David Kuo served as deputy director of the White House Office of Faith-Based and Community Initiatives until he resigned in 2003. He has been critical of the office’s effectiveness since that time but his opinions really made a splash in his recent book, “Tempting Faith.” The book airs some specific criticisms regarding the implementation of the administration’s faith-based initiatives. Anecdotes also highlight the apparent contempt some White House staffers have for evangelicals. He closes by suggesting that Christians should go on a “fast from politics,” in favor of compassionate works.
In an “October surprise” way, the media have made Mr. Kuo their darling in apparent hopes that Christians might be discouraged from voting this November. I have no reason to doubt the sincere intent of the book but many who are praising the work have a highly politicized agenda.
I might add that David Kuo says that he does not mean that Christians should not vote. He also claims to have had no control over the release date of the book. OK, we still find that many who are quoting joyfully from the book are skipping over his Christian testimony and his firm pro-life, conservative assertions, adding instead his “fast from politics” terminology to the chorus of people who have expressed horror at the influence, let’s face it, the existence of biblical Christianity.
His ideas, based on some disillusionment with the nuts and bolts of political influence, are being used by those who will repeat nothing else he says in service of their goal of defeating a political/moral direction they consider dangerous. Maybe this is a misinterpretation of “Tempting Faith,” but the functional difference between a pundit who equates biblical Christianity with the Taliban and an author who suggests that the process of public policy is beneath Christians is uncomfortably slim.
My question is simple. Why should we take David Kuo’s advice?
I don’t think we can step aside. We are citizens and Christians. Our Christian identity defines our citizenship. We are not free to “sit this one out” to make a point or because our feelings are hurt.
Christians are also called to affect our communities. In our culture, political engagement is one way that we can do that. Our freedom to vote is a rare freedom in the history of the world. God has used our freedom for his glory on countless occasions. One day, the only way we can impact our culture might be by disobeying the law and suffering the consequences. Here and now, we can support or oppose a cause, vote for or against a leader, and make it stick. We should do that as long as we are able.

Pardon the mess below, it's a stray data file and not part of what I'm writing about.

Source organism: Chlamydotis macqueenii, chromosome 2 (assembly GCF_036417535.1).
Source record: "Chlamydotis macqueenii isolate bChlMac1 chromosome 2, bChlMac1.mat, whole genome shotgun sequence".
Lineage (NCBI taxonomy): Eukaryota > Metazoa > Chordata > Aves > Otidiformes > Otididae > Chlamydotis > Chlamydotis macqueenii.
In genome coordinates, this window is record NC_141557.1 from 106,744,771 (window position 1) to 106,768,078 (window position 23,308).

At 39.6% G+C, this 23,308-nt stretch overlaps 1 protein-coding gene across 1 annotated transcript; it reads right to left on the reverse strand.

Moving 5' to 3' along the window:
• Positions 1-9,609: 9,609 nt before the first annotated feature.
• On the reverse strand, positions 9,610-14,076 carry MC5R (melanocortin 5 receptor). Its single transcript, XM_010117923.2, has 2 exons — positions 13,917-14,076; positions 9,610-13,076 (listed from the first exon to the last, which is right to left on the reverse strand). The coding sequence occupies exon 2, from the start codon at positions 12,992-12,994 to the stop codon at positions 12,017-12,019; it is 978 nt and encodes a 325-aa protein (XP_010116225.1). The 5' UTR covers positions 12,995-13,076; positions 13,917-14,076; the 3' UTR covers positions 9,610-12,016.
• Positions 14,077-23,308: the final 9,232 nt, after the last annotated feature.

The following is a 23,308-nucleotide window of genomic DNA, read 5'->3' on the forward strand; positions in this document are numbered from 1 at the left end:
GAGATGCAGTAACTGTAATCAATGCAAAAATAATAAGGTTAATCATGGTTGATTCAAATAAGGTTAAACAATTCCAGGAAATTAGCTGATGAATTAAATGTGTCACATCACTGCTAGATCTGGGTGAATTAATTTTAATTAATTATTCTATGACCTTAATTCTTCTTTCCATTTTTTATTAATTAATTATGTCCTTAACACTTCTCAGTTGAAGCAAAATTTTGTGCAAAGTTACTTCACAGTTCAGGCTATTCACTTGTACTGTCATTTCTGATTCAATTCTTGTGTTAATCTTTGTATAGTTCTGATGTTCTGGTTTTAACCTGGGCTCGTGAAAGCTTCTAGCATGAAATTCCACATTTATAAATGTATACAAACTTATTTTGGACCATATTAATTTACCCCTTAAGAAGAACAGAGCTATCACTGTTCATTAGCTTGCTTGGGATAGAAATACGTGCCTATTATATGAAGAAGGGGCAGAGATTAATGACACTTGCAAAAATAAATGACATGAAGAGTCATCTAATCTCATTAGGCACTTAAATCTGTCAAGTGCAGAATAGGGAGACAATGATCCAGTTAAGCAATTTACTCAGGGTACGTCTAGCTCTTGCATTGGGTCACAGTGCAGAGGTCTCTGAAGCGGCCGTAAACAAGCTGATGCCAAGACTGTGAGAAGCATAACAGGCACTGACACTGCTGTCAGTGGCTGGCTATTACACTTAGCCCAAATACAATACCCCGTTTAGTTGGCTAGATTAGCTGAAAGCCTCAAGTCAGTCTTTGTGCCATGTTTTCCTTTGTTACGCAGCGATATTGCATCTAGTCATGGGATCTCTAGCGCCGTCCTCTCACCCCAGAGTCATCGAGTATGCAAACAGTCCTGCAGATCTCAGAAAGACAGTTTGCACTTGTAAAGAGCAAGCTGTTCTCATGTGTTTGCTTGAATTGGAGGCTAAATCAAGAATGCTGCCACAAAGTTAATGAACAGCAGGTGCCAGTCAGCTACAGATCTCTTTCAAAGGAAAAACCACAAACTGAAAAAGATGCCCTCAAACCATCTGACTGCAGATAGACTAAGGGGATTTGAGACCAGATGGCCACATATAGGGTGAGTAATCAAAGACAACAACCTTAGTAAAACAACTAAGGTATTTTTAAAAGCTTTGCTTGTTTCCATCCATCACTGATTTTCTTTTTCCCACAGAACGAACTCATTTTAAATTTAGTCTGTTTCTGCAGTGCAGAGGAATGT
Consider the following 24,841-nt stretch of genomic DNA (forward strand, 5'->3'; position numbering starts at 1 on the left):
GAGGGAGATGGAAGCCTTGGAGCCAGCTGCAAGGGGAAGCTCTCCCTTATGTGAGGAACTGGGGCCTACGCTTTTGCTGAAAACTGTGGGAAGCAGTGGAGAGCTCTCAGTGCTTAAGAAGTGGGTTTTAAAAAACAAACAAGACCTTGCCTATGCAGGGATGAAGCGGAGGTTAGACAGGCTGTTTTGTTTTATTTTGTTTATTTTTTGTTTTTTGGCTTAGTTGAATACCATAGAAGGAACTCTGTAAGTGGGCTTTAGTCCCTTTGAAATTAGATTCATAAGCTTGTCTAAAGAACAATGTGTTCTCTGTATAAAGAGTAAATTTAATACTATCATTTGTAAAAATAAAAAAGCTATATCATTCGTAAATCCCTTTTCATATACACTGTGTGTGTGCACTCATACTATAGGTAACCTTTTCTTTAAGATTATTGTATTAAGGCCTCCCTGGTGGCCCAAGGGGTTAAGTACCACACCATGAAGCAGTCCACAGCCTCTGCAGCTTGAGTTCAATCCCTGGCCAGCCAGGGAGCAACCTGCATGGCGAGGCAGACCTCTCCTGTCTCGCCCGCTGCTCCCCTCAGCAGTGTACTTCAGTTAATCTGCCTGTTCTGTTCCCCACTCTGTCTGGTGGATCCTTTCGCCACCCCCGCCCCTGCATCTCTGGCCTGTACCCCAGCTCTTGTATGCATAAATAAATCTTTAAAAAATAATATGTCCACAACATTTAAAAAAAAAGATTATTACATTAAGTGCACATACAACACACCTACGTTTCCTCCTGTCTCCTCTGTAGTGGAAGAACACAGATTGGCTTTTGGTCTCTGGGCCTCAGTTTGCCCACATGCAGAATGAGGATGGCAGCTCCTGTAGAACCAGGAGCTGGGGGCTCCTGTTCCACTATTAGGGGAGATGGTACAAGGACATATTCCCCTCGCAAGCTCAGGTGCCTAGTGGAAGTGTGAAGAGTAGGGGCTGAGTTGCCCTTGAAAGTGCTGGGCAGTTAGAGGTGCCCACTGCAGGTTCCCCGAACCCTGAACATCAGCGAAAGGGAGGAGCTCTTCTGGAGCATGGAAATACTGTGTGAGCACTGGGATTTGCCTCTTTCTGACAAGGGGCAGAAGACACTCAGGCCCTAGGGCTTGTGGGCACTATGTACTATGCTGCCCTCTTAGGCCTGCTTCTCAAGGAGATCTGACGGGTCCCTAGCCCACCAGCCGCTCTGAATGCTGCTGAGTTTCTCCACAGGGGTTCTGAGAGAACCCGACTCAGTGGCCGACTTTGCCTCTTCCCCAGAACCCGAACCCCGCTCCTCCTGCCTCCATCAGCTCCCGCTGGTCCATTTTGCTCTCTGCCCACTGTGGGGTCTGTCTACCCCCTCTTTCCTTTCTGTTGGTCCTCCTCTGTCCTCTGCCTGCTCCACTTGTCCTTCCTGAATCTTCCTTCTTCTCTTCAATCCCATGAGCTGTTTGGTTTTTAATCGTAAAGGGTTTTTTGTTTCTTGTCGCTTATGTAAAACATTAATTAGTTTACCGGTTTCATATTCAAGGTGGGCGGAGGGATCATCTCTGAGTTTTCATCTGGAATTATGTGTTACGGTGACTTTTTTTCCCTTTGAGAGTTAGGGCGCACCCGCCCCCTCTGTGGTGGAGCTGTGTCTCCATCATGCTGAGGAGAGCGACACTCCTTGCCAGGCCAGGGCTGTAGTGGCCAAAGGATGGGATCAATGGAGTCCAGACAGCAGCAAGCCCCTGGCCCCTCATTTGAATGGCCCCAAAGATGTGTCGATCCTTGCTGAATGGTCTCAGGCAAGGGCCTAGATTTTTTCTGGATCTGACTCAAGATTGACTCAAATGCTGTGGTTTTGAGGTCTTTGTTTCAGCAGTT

I don’t think we should step aside. It is not ours to determine effectiveness. Some people quit when they lose the first or third or 30th time. That doesn’t change the right and wrong of an effort. If we believe God wants us to do a thing, we’re wrong to quit just because it doesn’t turn out as we wished. We don’t serve ourselves, a political party, or a candidate.
Compassion is expressed by the climate we help create for all Americans, not just the food we put in their pantry. Some stands we take, including those often-ridiculed stands for life and family, are stands of mercy for the helpless. So are stands against gambling, pornography, and expanded alcohol consumption. Hate the truth of it if you must but being for people means you must be against some things that destroy people.
The thought that we support or withhold support from a cause based on whether the other people involved respect us adequately is repugnant to me. Certainly many in government do not get Christianity. Some in our churches don’t get it either. That’s a petty reason to give up.
I don’t think we need to step aside. As indicated above, compassion and citizenship are not contradictory ideas. Mr. Kuo seems to believe that evangelical Christians typically give to and do more for political causes than they do for people. I reject the dichotomy but even so he is wrong. Those who tithe and make special offerings are far more invested in world evangelism (the greatest compassion, and one David Kuo admires) and hunger relief than we are in political campaigns. Those of us who actually participate in our churches give more time to serving people in a month than we give to assisting a political campaign in a year.
I also reject the notion that working for stronger families and a cultural respect for human life is “merely political.” Politics is the way we accomplish things in relationship with other people. Like anything else (even hunger relief), it becomes wrong and soul-less when our motivation is mercenary.